GAA Football

Cargin and Antrim's finest Mick McCann getting better with age

Mick McCann at his home just outside Toome with Lola, the dog, and sons Charlie (6), Tom (4) and Max (3) Picture: Mal McCann

After a few years away winning back-to-back county championships with Cargin, Mick McCann tells Brendan Crossan why he decided to return to the Antrim set-up at 34 and why he's loving his football more than ever...


FEBRUARY 23 2020, Glenavy: The Antrim footballers are trailing Carlow by four points and going nowhere. The home side’s performance is laced with effort but not nearly enough craft. They're snatching at their shots and coughing up possession too easily.

Carlow are a streetwise crew; breaking up the play, making good fouls and converting just enough of their scoring chances to put themselves in the frame for promotion and looking like condemning Antrim to yet another soul-destroying season in the basement.

Lenny Harbinson made two changes at the break but Mick McCann, who returned to the fold after a time away earlier in the week, is held in reserve.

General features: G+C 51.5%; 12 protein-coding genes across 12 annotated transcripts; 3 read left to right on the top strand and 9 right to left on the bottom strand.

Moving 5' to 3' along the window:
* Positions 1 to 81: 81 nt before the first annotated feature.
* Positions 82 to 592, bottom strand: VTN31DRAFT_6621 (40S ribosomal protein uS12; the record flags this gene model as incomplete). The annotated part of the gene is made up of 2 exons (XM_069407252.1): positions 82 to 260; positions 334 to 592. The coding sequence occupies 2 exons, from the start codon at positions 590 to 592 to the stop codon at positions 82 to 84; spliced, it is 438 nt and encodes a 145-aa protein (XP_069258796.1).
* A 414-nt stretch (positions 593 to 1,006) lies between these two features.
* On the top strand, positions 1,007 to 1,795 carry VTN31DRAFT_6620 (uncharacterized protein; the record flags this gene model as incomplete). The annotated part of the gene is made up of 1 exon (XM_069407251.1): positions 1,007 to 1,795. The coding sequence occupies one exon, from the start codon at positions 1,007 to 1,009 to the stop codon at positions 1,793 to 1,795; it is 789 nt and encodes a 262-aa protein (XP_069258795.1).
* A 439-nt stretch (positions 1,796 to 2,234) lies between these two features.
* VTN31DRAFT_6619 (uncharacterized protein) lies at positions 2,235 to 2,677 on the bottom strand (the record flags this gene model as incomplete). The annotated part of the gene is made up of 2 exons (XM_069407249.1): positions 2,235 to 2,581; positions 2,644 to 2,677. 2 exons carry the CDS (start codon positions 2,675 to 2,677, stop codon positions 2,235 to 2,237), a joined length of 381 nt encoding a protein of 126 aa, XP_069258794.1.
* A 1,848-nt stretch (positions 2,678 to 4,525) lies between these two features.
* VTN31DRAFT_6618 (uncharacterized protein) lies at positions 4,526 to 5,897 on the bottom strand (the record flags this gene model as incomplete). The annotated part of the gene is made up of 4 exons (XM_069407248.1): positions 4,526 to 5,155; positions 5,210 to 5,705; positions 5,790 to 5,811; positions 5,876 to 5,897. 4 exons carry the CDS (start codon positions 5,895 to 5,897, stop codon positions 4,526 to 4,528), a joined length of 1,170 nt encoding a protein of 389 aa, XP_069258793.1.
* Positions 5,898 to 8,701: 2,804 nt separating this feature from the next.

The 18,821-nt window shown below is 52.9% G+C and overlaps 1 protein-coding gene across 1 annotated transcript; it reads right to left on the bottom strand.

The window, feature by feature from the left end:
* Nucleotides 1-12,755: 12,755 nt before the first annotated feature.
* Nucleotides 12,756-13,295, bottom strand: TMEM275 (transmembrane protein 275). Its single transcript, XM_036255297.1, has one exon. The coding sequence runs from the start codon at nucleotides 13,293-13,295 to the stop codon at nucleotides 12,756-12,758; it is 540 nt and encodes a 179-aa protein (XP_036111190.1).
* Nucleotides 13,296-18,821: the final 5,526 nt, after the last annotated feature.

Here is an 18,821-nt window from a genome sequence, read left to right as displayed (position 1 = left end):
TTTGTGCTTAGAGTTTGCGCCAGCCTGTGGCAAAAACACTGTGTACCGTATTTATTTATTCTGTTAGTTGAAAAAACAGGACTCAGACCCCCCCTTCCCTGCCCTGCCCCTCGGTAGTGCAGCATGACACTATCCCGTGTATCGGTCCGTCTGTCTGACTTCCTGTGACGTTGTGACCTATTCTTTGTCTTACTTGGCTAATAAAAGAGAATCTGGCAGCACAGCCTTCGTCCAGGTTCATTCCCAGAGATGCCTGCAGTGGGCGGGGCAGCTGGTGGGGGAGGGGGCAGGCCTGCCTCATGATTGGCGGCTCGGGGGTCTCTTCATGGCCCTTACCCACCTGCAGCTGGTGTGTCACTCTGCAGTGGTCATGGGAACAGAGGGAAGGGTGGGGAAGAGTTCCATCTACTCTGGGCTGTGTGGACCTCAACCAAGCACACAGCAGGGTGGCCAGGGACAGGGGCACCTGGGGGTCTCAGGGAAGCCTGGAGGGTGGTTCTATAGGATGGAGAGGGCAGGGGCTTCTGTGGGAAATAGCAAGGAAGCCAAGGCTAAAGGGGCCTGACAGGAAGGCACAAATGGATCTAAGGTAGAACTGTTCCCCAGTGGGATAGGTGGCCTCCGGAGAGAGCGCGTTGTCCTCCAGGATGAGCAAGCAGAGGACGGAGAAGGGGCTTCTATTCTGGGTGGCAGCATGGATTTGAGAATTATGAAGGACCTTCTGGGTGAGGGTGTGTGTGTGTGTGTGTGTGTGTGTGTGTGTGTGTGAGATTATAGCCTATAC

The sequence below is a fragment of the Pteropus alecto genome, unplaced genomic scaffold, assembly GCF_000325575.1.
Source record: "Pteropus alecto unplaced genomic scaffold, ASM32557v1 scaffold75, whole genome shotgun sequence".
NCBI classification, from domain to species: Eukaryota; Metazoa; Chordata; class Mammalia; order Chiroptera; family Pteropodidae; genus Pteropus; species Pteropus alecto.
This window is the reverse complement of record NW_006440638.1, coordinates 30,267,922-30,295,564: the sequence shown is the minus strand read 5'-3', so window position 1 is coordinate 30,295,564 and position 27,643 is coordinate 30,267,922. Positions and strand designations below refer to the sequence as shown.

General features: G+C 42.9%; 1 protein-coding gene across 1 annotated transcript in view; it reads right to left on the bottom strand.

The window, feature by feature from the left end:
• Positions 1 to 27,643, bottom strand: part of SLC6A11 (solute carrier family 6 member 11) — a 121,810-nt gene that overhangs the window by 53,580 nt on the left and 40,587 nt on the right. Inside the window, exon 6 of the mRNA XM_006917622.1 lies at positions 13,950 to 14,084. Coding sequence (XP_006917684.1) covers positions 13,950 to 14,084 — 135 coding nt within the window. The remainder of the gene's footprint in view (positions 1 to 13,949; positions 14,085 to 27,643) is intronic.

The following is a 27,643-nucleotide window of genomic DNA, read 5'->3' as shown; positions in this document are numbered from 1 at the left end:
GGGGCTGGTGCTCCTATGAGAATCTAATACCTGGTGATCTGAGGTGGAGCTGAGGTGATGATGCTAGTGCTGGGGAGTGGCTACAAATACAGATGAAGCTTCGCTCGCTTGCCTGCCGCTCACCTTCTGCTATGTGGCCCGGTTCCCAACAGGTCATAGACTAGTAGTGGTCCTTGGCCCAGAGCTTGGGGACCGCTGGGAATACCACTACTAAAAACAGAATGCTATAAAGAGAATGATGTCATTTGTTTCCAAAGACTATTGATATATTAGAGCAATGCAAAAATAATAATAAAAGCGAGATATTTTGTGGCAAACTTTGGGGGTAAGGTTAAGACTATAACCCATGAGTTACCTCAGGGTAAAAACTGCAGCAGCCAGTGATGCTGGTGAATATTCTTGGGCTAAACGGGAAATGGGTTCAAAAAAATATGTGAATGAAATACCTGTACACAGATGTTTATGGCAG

The Cargin playmaker is warming up along the sideline with one eye on the action and the other on Harbinson.

In the midst of watching Antrim’s promotion hopes slip through their fingers, one comment from behind the wire sticks in his head.

“It’s not too late to delete the tweet, Mick.”

McCann didn’t laugh at the black humour at the time, but he does now.

He hated the drum roll and the way Twitter “went a bit mad” after announcing he was coming back to play for Antrim at the ripe old age of 34. (He’s since turned 35).

Like every Antrim supporter in Glenavy, McCann is boiling with frustration at the countless unforced errors and Carlow’s canny game management.

On 52 minutes, McCann gets the nod.

Reflecting on that nervy afternoon, he says: “I was thinking, if I go on here people will be saying: ‘Oh, here’s the hype coming. Let’s see what you have you bum’, and I do nothing… and we get beat out the gate by 10 points… So in your head, you’re thinking that.

“I remember thinking: what am I fit for here? I didn’t want to come on and blow up after 10 minutes and be completely lost. I genuinely thought I would have been on earlier than I was – I got maybe 18 minutes.”

Harbinson posted McCann to full-forward but he was no longer on the edge of the square than he was out around the middle of the field, playing it simple and offering some sorely needed composure.